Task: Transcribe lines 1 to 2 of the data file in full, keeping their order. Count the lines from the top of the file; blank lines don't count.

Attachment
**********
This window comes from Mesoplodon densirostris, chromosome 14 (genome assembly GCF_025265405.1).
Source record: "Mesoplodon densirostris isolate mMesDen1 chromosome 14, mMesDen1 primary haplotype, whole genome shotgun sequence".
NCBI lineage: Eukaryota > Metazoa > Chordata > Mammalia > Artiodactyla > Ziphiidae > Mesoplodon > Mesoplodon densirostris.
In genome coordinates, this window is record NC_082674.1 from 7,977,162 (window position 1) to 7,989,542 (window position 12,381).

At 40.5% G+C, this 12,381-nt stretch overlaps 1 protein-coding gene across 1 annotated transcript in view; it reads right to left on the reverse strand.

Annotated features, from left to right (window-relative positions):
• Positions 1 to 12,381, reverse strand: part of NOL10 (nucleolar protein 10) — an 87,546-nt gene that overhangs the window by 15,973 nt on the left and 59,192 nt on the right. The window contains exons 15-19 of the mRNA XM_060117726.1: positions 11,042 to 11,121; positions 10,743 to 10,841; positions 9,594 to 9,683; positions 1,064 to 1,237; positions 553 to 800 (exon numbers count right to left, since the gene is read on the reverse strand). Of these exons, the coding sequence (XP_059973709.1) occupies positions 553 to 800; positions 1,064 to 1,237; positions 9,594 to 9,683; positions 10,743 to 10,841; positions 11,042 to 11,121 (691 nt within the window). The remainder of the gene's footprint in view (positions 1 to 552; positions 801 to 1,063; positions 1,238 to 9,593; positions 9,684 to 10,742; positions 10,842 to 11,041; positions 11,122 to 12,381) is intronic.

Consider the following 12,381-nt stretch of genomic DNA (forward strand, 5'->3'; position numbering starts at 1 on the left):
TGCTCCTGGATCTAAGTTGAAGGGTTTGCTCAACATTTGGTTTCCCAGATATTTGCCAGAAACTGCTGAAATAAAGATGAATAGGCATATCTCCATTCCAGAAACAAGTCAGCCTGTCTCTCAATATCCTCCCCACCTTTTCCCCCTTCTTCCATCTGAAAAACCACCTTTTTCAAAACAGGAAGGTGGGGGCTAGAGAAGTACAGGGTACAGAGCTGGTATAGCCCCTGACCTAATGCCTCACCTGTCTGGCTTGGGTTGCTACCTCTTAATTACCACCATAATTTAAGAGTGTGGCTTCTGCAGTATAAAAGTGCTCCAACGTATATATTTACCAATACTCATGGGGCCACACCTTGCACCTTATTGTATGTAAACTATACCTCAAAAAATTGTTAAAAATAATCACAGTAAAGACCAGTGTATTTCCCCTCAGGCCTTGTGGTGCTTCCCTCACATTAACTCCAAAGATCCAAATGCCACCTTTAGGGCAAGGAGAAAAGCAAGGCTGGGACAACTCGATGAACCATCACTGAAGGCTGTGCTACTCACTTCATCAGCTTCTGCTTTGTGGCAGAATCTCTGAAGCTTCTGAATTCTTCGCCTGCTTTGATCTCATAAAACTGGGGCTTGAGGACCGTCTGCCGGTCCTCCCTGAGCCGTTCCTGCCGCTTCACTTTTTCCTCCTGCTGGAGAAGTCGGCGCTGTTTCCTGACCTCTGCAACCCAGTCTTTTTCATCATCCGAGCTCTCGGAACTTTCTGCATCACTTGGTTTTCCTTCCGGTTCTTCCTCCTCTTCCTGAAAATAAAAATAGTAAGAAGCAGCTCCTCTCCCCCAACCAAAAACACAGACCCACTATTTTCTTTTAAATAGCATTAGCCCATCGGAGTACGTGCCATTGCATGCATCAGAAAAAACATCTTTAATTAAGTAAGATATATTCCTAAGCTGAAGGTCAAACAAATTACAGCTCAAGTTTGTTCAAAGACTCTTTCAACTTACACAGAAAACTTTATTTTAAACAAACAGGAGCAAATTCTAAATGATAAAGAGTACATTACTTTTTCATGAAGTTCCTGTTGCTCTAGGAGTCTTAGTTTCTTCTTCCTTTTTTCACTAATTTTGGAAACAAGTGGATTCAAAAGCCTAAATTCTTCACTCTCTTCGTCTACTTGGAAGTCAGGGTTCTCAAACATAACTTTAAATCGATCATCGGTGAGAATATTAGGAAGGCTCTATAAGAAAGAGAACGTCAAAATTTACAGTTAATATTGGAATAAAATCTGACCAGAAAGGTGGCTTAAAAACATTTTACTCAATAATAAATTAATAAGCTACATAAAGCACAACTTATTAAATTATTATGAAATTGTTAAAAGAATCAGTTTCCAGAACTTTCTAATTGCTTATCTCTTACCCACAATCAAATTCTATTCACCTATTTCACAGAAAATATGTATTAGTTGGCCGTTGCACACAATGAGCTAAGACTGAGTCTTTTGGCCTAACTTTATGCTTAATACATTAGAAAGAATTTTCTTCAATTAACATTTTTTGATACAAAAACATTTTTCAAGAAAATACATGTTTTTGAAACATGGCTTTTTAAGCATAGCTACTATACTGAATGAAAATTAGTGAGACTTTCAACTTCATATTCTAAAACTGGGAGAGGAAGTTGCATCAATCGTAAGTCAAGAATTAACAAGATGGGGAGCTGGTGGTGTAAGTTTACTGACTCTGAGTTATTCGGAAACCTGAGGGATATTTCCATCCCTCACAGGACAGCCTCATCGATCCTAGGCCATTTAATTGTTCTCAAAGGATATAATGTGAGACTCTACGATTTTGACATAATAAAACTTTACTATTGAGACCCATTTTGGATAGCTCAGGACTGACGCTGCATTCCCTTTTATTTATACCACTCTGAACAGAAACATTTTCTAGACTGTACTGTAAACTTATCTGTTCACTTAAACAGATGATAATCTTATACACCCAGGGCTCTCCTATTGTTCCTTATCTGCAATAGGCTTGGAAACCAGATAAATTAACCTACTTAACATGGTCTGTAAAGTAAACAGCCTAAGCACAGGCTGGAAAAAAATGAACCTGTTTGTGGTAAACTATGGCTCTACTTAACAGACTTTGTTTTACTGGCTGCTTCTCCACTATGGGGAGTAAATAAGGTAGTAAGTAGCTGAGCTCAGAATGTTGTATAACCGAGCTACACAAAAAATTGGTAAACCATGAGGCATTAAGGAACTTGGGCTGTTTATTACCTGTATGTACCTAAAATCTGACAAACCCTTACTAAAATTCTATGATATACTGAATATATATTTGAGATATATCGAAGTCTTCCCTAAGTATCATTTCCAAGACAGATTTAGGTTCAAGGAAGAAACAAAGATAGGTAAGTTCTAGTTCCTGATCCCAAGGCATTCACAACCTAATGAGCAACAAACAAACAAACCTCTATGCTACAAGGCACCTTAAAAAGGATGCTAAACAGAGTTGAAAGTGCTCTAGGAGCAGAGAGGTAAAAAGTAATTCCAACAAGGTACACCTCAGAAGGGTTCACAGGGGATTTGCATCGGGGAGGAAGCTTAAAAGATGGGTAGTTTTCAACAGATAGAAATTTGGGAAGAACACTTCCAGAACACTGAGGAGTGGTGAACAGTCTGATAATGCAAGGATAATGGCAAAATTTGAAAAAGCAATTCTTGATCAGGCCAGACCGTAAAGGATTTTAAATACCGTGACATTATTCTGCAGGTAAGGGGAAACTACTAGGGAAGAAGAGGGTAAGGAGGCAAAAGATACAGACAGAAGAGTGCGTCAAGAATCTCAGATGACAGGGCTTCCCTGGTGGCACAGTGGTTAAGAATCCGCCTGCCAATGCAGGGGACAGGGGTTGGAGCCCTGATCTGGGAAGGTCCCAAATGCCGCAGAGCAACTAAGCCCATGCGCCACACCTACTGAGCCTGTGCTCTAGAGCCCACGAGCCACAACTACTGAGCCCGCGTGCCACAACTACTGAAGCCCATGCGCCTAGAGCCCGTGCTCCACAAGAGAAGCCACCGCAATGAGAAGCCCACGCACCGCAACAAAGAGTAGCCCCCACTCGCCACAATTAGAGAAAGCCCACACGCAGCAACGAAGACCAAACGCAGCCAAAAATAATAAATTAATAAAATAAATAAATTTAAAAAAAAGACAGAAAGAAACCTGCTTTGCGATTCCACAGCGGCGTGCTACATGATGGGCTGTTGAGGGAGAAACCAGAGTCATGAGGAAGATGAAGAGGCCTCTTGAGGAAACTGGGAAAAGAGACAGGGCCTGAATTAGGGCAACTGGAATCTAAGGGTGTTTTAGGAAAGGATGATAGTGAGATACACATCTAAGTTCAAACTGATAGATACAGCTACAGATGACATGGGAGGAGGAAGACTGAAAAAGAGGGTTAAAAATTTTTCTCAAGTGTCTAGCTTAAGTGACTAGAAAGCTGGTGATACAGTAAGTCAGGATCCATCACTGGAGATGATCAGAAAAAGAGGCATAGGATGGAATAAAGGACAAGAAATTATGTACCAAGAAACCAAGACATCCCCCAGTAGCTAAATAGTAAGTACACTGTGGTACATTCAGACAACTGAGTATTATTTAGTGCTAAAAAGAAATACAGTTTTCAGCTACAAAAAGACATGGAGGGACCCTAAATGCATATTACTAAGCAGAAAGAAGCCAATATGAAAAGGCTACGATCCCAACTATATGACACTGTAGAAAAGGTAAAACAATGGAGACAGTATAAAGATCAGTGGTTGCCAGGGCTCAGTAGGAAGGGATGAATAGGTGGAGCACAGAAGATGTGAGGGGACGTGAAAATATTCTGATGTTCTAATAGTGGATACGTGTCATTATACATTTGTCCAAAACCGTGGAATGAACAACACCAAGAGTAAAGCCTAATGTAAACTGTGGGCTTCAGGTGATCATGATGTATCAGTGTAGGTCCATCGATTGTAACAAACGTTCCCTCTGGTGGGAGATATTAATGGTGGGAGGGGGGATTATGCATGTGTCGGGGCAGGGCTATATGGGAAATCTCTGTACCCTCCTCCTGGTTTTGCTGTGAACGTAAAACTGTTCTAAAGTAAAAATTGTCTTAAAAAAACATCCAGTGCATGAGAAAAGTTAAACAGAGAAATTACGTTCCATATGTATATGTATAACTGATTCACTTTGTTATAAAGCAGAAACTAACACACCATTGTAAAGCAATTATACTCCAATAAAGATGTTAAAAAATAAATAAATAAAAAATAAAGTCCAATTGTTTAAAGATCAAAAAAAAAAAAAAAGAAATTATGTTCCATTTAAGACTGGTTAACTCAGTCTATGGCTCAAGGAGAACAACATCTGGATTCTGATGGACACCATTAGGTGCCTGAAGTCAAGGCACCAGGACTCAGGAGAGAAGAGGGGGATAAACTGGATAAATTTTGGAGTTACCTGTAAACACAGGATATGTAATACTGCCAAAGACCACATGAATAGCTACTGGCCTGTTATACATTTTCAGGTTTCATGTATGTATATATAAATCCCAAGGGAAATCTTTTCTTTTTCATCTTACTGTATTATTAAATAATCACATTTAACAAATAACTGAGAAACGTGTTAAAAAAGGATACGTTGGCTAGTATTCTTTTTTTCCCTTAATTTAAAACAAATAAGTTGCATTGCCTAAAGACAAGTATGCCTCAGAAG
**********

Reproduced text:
This window comes from Mesoplodon densirostris, chromosome 14 (genome assembly GCF_025265405.1).
Source record: "Mesoplodon densirostris isolate mMesDen1 chromosome 14, mMesDen1 primary haplotype, whole genome shotgun sequence".